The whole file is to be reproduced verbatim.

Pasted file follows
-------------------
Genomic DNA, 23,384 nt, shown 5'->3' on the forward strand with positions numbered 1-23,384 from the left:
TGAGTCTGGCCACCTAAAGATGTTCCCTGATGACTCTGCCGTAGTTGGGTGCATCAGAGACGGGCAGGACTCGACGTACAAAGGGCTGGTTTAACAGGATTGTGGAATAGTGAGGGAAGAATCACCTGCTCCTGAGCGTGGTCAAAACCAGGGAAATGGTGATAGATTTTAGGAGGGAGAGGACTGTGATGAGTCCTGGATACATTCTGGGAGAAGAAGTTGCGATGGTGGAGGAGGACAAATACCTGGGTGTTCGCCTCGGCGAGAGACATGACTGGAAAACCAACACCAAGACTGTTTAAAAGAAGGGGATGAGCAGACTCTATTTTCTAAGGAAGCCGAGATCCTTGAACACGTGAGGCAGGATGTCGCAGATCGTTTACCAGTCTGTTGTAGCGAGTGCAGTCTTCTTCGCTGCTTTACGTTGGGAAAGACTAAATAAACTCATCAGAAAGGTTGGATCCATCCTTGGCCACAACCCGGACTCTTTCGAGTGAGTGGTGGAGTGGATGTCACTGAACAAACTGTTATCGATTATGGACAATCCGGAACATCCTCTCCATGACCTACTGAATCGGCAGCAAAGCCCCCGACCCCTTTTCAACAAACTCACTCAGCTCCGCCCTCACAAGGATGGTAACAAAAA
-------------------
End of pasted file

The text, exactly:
Genomic DNA, 23,384 nt, shown 5'->3' on the forward strand with positions numbered 1-23,384 from the left:
TGAGTCTGGCCACCTAAAGATGTTCCCTGATGACTCTGCCGTAGTTGGGTGCATCAGAGACGGGCAGGACTCGACGTACAAAGGGCTGGTTTAACAGGATTGTGGAATAGTGAGGGAAGAATCACCTGCTCCTGAGCGTGGTCAAAACCAGGGAAATGGTGATAGATTTTAGGAGGGAGAGGACTGTGATGAGTCCTGGATACATTCTGGGAGAAGAAGTTGCGATGGTGGAGGAGGACAAATACCTGGGTGTTCGCCTCGGCGAGAGACATGACTGGAAAACCAACACCAAGACTGTTTAAAAGAAGGGGATGAGCAGACTCTATTTTCTAAGGAAGCCGAGATCCTTGAACACGTGAGGCAGGATGTCGCAGATCGTTTACCAGTCTGTTGTAGCGAGTGCAGTCTTCTTCGCTGCTTTACGTTGGGAAAGACTAAATAAACTCATCAGAAAGGTTGGATCCATCCTTGGCCACAACCCGGACTCTTTCGAGTGAGTGGTGGAGTGGATGTCACTGAACAAACTGTTATCGATTATGGACAATCCGGAACATCCTCTCCATGACCTACTGAATCGGCAGCAAAGCCCCCGACCCCTTTTCAACAAACTCACTCAGCTCCGCCCTCACAAGGATGGTAACAAAAA